WHEREAS, as a means of avoiding the U.S. Constitution’s 10th Amendment prohibition against federal meddling in state education policy, two unaccountable private trade associations–the National Governors Association (NGA) and the Council of Chief State School Officers (CCSSO)–have received millions of dollars in funding from the Gates Foundation and others to create the CCSS; and

WHEREAS the U.S. Department of Education improperly pressured state legislatures into adopting the Common Core State Standards and high-stakes standardized testing based on them as a condition of competing for federal Race to the Top (RTTT) stimulus funds that should have been based on need; and

WHEREAS as a result of Washington State Senate Bill 6669, which passed the State legislature on March 11, 2010, the Office of the Superintendent of Instruction (OSPI) adopted Common Core State Standards (CCSS) on July 20, 2011; and

WHEREAS this adoption effectively transfers control over public school standardized testing from locally elected school boards to the unaccountable corporate interests that control the CCSS and who stand to profit substantially; and

WHEREAS the Washington State Constitution also calls for public education to be controlled by the State of Washington through our elected State legislature, our elected State Superintendent of Public Instruction and our elected local school boards; and

WHEREAS implementation of CCSS will cost local school districts hundreds of millions of dollars to pay for standardized computer-based tests, new technology, new curricula and teacher training at a time when Washington is already insufficiently funding K-12 Basic Education without proven benefit to students; and WHEREAS some states have already withdrawn from CCSS;

THEREFORE BE IT RESOLVED that we call upon the Washington State legislature and the Superintendent of Public Instruction to withdraw from the CCSS and keep K-12 education student-centered and accountable to the people of Washington State.

Submitted by Sarajane Siegfriedt, Resolutions Chair.

 What do you think of this resolution in the state of Washington?

Featured photo by Keitha Bryson.


Anthony Cody
Anthony Cody

Anthony Cody worked in the high poverty schools of Oakland, California, for 24 years, 18 of them as a middle school science teacher. He was one of the organizers of the Save Our Schools March in Washington, DC in 2011 and he is a founding member of The Network for Public Education. A graduate of UC Berkeley and San Jose State University, he now lives in Mendocino County, California.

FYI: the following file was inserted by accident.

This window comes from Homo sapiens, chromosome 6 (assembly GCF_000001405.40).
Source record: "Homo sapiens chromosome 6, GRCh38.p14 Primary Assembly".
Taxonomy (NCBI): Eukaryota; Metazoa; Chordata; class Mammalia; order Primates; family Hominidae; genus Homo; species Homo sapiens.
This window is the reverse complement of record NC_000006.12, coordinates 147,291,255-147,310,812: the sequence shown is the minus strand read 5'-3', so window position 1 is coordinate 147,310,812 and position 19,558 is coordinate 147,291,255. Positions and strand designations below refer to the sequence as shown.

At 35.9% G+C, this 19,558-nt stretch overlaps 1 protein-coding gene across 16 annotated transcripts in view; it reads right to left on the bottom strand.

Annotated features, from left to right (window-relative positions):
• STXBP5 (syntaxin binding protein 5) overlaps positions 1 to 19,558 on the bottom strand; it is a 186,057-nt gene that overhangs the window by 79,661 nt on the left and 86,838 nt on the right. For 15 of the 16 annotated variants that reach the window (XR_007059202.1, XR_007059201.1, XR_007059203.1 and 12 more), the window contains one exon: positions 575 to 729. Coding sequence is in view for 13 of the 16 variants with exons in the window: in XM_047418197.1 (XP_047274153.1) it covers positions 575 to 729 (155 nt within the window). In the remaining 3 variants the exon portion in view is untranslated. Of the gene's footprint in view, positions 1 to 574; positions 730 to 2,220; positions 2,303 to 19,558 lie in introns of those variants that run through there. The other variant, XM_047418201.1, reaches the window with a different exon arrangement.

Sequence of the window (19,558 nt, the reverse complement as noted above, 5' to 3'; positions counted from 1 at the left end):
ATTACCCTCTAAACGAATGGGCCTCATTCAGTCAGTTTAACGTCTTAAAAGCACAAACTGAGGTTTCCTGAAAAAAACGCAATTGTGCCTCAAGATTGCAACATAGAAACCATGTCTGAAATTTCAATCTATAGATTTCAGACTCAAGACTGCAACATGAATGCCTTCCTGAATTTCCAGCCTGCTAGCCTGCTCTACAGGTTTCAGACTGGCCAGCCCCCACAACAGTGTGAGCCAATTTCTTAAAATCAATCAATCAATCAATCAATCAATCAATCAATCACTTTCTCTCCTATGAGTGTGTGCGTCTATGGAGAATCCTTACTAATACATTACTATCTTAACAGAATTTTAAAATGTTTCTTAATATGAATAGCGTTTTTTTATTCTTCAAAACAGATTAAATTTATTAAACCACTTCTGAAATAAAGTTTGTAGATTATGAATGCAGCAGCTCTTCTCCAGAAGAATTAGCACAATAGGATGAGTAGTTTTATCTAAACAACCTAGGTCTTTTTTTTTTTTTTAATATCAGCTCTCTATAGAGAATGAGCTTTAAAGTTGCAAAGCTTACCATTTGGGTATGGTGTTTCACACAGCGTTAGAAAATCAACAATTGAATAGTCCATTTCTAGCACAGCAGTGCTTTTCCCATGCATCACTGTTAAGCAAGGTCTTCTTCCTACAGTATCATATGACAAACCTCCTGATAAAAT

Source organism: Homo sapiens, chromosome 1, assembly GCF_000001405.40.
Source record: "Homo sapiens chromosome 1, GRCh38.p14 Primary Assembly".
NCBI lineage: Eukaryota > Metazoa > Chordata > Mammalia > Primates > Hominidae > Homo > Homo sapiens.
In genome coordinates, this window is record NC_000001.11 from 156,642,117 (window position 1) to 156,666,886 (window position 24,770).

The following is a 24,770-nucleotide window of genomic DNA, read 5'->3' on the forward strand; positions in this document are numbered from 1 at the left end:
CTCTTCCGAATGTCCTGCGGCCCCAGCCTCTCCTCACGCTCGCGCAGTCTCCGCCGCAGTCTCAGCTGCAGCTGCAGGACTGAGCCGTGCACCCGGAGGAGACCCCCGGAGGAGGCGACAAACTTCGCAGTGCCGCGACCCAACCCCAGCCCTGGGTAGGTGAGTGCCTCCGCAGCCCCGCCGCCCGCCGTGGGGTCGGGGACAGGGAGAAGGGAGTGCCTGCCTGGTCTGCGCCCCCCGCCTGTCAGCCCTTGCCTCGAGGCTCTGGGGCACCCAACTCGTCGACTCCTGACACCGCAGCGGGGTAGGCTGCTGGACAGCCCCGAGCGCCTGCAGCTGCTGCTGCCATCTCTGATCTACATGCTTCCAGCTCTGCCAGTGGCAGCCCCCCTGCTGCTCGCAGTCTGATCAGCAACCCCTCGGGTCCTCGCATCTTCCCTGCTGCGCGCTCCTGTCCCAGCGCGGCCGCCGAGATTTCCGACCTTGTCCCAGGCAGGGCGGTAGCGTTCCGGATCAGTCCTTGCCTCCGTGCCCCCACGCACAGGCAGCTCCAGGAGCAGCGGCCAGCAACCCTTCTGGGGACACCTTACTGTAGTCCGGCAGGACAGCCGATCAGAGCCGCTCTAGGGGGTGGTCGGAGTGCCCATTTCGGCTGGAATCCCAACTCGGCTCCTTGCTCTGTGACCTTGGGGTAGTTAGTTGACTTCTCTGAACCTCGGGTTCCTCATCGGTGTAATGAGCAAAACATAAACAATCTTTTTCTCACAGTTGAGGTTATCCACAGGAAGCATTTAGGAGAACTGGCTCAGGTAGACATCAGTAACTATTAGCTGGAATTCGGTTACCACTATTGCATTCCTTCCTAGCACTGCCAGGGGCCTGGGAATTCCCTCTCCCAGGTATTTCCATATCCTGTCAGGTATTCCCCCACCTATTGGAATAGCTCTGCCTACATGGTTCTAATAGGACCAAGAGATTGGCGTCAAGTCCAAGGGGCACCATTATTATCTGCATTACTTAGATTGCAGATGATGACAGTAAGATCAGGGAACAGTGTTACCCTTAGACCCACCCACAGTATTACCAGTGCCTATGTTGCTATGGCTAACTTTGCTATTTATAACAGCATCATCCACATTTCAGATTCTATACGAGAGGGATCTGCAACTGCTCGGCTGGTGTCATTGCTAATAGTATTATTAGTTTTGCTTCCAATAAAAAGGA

1. Amy Hepburn    

    Great piece! Thanks for getting the real news out to people!

  2. Lloyd Lofthouse    

    This is great news. Thanks for sharing.

  3. The War Report on Public Education    

    Thanks for the breaking news. Way to go Washington! Way to go Anthony Cody for the excellent journalism. Great job teachers- the students of WA state are lucky to have such amazing activists that can rally and push back against what has already happened in other states. #2015YearoftheStudent. Catch Susan DuFresne and other WA heroes LIVE on The War Report on Public Education internet radio show- Sunday, January 25th at 2 pm P/4 PMC/5E discussing the War in Ed in Washington State. A Victory for Washington- 🙂 Great day!

  4. David Spring    

    Anthony, Thank you for reporting on our great victory for the children, parents and teachers here in Washington State. Our state is not only the home of Bill Gates, it is also the home state for the high failure rate SBAC Common Core test. Thanks to the passage of this resolution, there will now be a bipartisan bill introduced in our state legislature. If it passes, it could be the end of both Common Core standards and the SBAC Common Core test. For more information on the process we used to transform the Democratic Party in Washington state, folks interested in doing the same in their state can read our article about it at this link:

  5. Sharon    

    THANK YOU!! It’s time to stop the child abuse!! Because that’s exactly what common core is!! Bring back parental rights!! Freedom of speech and how about some common sense!! Your on your last legs common core!!!